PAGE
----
Many different tax treaties allow for teachers — and other similar positions — who relocate from a Treaty Country to avoid being a US person for the first two or three years, depending on the specific tax treaty.

Tax Treaty

In some situations, if a person is a US Person but resides overseas sufficient to be considered a foreign resident in accordance with an overall facts and circumstances test — and there is a tax treaty in place between the United States and that foreign country — they may qualify to be treated as a non-resident for tax purposes. Thus, the US person would not be taxed on their worldwide income but rather just their US-sourced income. There are various pitfalls and dangers to be aware of when making this type of election — which is typically done on a Form 8833 – so you may consider speaking with a tax specialist first before making the election.

Closer Connection Exception

If a person resides in the United States and meets the substantial presence test, they are subject to US tax on their worldwide income and required to disclose their global assets. Nevertheless, if they can show they have a closer connection with a foreign country or countries, then they may qualify for the Closer Connection Exception to The Substantial Presence Test and avoid being taxed on their worldwide income or having to report their global assets.

International Return Reporting

When a person is considered a US person, they are required to report their global assets, accounts, and investments on a myriad of different international information reporting forms to the IRS and FinCEN. The IRS seemingly has a different international form for each type of reporting requirement, including:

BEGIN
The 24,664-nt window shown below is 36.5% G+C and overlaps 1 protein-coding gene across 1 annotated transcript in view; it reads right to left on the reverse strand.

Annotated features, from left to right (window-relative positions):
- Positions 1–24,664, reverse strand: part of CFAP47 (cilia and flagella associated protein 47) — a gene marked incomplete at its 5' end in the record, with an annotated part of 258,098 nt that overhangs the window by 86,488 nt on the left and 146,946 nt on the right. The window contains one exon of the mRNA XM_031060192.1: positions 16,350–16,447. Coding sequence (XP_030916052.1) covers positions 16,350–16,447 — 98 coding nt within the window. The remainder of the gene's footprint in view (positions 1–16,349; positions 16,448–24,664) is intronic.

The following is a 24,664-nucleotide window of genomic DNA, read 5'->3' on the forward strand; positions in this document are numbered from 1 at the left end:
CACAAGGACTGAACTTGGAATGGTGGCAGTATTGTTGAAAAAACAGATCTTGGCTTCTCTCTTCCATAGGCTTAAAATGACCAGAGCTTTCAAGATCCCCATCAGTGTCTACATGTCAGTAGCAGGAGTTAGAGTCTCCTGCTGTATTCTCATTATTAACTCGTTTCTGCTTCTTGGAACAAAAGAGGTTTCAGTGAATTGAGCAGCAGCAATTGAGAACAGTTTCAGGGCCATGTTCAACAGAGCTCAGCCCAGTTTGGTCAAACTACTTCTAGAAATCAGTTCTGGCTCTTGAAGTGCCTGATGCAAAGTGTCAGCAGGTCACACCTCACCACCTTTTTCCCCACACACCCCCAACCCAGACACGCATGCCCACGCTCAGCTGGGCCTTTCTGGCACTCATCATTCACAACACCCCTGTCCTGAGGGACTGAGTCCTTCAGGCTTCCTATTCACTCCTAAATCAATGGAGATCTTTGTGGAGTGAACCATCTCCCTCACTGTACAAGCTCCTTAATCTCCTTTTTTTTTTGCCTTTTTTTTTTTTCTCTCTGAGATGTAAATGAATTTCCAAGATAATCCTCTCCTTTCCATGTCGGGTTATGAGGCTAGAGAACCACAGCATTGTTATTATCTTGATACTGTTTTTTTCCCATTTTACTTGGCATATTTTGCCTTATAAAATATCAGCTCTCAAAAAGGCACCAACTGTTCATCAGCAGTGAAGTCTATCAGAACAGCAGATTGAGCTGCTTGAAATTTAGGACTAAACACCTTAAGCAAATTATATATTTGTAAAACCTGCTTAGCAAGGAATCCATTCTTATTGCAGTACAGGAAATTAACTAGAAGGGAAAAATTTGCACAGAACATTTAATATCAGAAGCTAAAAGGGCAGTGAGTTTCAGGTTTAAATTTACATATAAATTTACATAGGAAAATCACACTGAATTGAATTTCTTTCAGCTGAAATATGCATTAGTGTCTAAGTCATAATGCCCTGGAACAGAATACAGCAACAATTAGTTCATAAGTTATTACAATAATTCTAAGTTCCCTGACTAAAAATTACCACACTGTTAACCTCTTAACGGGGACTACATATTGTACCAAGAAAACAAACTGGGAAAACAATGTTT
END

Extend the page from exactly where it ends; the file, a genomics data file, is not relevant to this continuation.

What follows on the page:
• FBAR (Foreign Bank Accounts aka FinCEN Form 114)

      • Form 3520 (Foreign Gifts and Trusts)

      • Form 3520-A (Foreign Trusts)

      • Form 5471 (Foreign Corporations)

      • Form 5472 (Foreign Shareholders of US Entities)

      • Form 8621 (Passive Foreign Investment Companies)

      • Form 8865 (Foreign Partnerships)

      • Form 8938 (Foreign Account Tax Compliance Act aka FATCA)

It is important to note that these forms have different threshold requirements — and the forms have different filing due dates – aka they are not all due on the same day. In addition, some forms are on automatic extension (FBAR); some forms go on extension with the taxpayer filing an IRS Form 4868 (Form 8938 or Form 3520), and other forms on extension require the filing of an IRS Form 7004 (Form 3520-A), which is used to report ownership of a foreign trust.

Missed Reporting & Offshore Tax Compliance (Pre-Penalty) 

If a US person fails to timely report their international assets and accounts to the Internal Revenue Service, they may become subject to fines and penalties. These penalties can be significant — especially with the recently increased enforcement of matters involving items such as an FBAR and FATCA. In order to minimize or avoid these penalties, taxpayers may qualify to submit to one of the IRS international tax amnesty (aka offshore tax compliance programs) such as:

Delinquent FBAR Submission Procedures (DFSP)

When a Taxpayer does not have to make any substantive changes to their tax return involving unreported income, they may qualify for the Delinquent FBAR Submission Procedures. This program is typically limited to Taxpayers who have no unreported income and are not required to file other delinquent forms in addition to the FBAR. For Taxpayers who qualify for these submission procedures, there is generally no penalty applied for prior-year noncompliance.

Delinquent International Information Return Submission Procedures (DIIRSP) 

Up until November of 2020, Taxpayers who had no unreported income (but missed filing international information reporting forms) could sidestep any offshore penalties by filing delinquent forms under DIIRSP. In November of 2020, the IRS rules changed and the IRS does not guarantee that filing delinquent forms will circumvent penalties — although with the right set of facts and circumstances, the Taxpayer may avoid penalties by showing reasonable cause (see further below).